Save the Children has called for the unconditional and immediate release of a British security consultant who was kidnapped in Somalia.
The consultant, and a local worker, who was later freed unharmed, were seized in Adado near the Ethiopian border.
A spokeswoman for the charity said: "The other man abducted at the same time - a British national who was born in Zimbabwe - remains captive."
She said the charity was extremely concerned for his welfare.
She added: "The two men were working with Save the Children whilst the agency carried out a feasibility assessment into setting up a programme to help sick and malnourished children and their families in the area."
She added the charity, which has been working in the country for more than 40 years, had not yet been contacted by the group behind the kidnapping.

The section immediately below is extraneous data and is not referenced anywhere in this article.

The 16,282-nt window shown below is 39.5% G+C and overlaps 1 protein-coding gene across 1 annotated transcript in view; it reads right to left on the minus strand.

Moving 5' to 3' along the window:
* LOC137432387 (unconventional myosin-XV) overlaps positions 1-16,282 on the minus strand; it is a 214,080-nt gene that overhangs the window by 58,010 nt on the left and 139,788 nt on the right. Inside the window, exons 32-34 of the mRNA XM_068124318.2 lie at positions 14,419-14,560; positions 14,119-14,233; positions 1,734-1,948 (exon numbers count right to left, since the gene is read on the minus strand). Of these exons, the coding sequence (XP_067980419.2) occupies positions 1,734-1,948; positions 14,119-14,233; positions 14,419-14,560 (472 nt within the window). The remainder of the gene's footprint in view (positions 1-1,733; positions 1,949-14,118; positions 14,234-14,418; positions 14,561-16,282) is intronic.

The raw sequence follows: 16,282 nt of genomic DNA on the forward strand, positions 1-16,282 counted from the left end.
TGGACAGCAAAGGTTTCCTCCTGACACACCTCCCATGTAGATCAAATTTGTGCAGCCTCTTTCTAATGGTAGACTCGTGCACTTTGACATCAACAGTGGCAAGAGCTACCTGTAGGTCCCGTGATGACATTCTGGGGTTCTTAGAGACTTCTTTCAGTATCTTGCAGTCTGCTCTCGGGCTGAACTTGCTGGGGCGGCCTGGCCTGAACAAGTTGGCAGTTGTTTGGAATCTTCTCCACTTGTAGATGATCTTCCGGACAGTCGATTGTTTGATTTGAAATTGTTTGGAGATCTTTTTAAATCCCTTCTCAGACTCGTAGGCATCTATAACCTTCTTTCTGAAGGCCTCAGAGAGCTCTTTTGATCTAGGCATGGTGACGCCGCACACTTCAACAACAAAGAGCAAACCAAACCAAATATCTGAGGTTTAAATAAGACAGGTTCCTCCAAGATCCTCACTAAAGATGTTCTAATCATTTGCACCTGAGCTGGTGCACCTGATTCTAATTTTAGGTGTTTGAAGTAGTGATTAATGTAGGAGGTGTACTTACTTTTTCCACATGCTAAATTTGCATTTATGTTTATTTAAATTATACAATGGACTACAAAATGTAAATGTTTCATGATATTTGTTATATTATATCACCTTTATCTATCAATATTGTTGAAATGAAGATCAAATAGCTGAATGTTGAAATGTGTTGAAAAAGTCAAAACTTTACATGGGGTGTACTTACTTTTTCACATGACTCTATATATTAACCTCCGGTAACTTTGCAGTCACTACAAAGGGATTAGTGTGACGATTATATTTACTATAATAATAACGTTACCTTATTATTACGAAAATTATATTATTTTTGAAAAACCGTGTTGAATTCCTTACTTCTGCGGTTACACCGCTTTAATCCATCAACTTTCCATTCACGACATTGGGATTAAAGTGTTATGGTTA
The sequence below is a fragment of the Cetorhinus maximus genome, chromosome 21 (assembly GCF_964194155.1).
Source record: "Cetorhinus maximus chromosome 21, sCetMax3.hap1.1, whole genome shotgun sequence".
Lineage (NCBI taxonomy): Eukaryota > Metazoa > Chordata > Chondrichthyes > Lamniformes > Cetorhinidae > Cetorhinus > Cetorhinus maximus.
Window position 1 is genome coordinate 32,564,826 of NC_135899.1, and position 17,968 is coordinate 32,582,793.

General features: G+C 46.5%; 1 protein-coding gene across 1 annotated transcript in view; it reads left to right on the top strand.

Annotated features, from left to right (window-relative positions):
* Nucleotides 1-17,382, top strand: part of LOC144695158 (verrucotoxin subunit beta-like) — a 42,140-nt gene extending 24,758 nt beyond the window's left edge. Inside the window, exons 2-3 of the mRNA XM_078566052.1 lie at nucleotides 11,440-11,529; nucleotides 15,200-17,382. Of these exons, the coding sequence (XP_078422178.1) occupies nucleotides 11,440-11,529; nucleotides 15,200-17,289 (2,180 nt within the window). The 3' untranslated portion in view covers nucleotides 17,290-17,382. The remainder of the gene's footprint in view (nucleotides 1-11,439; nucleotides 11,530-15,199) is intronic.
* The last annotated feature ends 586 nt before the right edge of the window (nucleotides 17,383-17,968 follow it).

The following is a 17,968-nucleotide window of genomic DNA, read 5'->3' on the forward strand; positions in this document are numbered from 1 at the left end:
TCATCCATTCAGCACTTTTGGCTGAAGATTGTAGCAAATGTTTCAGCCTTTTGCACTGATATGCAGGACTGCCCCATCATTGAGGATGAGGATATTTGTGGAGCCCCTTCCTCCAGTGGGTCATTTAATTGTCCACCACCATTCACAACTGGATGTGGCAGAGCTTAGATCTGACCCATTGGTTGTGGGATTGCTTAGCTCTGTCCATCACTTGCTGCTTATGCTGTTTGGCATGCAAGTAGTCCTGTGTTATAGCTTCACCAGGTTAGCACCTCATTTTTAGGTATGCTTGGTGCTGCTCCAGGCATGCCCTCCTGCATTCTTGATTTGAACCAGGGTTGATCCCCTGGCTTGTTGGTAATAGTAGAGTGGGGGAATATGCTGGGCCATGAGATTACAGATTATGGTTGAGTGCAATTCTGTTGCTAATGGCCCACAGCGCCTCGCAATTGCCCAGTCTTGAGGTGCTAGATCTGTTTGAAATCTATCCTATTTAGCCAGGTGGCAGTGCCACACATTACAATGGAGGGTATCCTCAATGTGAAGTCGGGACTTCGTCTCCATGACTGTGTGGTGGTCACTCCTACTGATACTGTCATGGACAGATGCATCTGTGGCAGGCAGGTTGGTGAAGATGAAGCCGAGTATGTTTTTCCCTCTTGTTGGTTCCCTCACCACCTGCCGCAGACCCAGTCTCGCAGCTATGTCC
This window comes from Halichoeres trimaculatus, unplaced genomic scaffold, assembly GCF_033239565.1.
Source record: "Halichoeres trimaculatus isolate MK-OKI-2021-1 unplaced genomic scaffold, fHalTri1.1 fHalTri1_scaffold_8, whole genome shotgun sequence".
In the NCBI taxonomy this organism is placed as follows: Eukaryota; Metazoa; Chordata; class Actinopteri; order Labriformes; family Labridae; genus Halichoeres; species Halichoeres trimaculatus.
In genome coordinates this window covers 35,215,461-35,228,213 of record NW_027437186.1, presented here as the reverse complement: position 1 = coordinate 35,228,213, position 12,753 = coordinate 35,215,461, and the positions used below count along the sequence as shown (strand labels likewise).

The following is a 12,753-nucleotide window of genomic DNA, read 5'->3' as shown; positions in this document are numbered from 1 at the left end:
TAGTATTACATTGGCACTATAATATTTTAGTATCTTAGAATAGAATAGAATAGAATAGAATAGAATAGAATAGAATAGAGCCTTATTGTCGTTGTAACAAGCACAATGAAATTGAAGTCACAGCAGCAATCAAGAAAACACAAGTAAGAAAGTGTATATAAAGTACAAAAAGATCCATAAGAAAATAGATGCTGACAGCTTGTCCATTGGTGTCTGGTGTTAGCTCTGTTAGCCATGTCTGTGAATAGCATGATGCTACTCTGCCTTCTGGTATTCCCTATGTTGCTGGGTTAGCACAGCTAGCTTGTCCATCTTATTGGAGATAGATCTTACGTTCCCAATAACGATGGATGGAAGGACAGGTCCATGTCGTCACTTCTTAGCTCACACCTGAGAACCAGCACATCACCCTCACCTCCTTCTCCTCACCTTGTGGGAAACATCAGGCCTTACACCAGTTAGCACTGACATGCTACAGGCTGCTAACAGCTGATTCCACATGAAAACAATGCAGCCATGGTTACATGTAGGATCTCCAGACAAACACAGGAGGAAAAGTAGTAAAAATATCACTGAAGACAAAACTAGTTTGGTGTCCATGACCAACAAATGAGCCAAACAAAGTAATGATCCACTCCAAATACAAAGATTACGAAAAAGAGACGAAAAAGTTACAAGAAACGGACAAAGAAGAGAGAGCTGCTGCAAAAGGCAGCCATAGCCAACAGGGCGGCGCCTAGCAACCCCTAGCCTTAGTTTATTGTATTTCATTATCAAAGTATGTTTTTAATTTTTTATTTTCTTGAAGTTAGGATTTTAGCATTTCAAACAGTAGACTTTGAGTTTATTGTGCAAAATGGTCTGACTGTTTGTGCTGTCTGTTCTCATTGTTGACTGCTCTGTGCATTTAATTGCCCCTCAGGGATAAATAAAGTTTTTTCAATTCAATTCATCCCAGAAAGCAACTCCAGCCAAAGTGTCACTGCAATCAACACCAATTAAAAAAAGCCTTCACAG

The BBC's Mohamed Mwalimu had earlier said the kidnapping came amid fierce fighting involving tanks and heavy artillery around the town of Adado.
The security consultant had gone to the area to see if it was safe enough for Save the Children to set up a new base to help malnourished and sick children, along with their families.
But on Thursday evening, a group of masked gunmen stormed the building used as a staff residence.
High walls and a heavy steel gate reportedly forced the kidnappers to climb in through a window before they fled with their hostages into an area said to be controlled by the hardline Islamist group al-Shabab, which has links to al-Qaeda.
Adado is also closely linked to pirate groups who routinely take ships and crew hostage and demand hefty ransoms.
Until now, Adado had been seen as a relatively stable part of Somalia, with aid groups considering relocating there after being forced out of more volatile regions.
Several foreigners have been kidnapped in Somalia in recent years.
Most have been freed unhurt after a ransom has been paid.